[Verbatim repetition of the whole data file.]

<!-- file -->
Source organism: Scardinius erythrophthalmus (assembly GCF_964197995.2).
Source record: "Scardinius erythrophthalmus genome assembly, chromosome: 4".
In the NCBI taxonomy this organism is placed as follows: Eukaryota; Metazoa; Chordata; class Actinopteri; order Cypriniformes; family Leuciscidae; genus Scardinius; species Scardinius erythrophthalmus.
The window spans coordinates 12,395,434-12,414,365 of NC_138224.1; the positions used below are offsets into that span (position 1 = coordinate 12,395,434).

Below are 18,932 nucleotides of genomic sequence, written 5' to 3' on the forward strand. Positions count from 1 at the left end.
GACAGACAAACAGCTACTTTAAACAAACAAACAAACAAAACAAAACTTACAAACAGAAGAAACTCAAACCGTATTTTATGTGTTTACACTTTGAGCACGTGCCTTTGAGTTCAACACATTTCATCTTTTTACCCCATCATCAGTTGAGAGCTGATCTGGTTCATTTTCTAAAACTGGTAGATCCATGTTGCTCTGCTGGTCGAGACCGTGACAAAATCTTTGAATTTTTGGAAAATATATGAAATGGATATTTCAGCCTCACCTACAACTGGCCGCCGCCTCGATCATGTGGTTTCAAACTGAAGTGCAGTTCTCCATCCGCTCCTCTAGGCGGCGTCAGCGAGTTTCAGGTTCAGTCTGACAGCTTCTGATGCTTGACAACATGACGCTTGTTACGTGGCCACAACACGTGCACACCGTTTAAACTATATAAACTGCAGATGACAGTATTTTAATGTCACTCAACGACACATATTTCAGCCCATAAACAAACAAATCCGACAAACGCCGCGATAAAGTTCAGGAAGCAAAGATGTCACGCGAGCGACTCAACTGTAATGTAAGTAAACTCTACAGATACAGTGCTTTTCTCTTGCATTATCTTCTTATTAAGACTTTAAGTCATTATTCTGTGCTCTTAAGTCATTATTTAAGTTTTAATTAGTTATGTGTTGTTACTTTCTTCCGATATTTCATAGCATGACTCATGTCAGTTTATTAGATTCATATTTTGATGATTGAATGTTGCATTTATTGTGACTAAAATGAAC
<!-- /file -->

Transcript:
Source organism: Scardinius erythrophthalmus (assembly GCF_964197995.2).
Source record: "Scardinius erythrophthalmus genome assembly, chromosome: 4".
In the NCBI taxonomy this organism is placed as follows: Eukaryota; Metazoa; Chordata; class Actinopteri; order Cypriniformes; family Leuciscidae; genus Scardinius; species Scardinius erythrophthalmus.
The window spans coordinates 12,395,434-12,414,365 of NC_138224.1; the positions used below are offsets into that span (position 1 = coordinate 12,395,434).

Below are 18,932 nucleotides of genomic sequence, written 5' to 3' on the forward strand. Positions count from 1 at the left end.
GACAGACAAACAGCTACTTTAAACAAACAAACAAACAAAACAAAACTTACAAACAGAAGAAACTCAAACCGTATTTTATGTGTTTACACTTTGAGCACGTGCCTTTGAGTTCAACACATTTCATCTTTTTACCCCATCATCAGTTGAGAGCTGATCTGGTTCATTTTCTAAAACTGGTAGATCCATGTTGCTCTGCTGGTCGAGACCGTGACAAAATCTTTGAATTTTTGGAAAATATATGAAATGGATATTTCAGCCTCACCTACAACTGGCCGCCGCCTCGATCATGTGGTTTCAAACTGAAGTGCAGTTCTCCATCCGCTCCTCTAGGCGGCGTCAGCGAGTTTCAGGTTCAGTCTGACAGCTTCTGATGCTTGACAACATGACGCTTGTTACGTGGCCACAACACGTGCACACCGTTTAAACTATATAAACTGCAGATGACAGTATTTTAATGTCACTCAACGACACATATTTCAGCCCATAAACAAACAAATCCGACAAACGCCGCGATAAAGTTCAGGAAGCAAAGATGTCACGCGAGCGACTCAACTGTAATGTAAGTAAACTCTACAGATACAGTGCTTTTCTCTTGCATTATCTTCTTATTAAGACTTTAAGTCATTATTCTGTGCTCTTAAGTCATTATTTAAGTTTTAATTAGTTATGTGTTGTTACTTTCTTCCGATATTTCATAGCATGACTCATGTCAGTTTATTAGATTCATATTTTGATGATTGAATGTTGCATTTATTGTGACTAAAATGAAC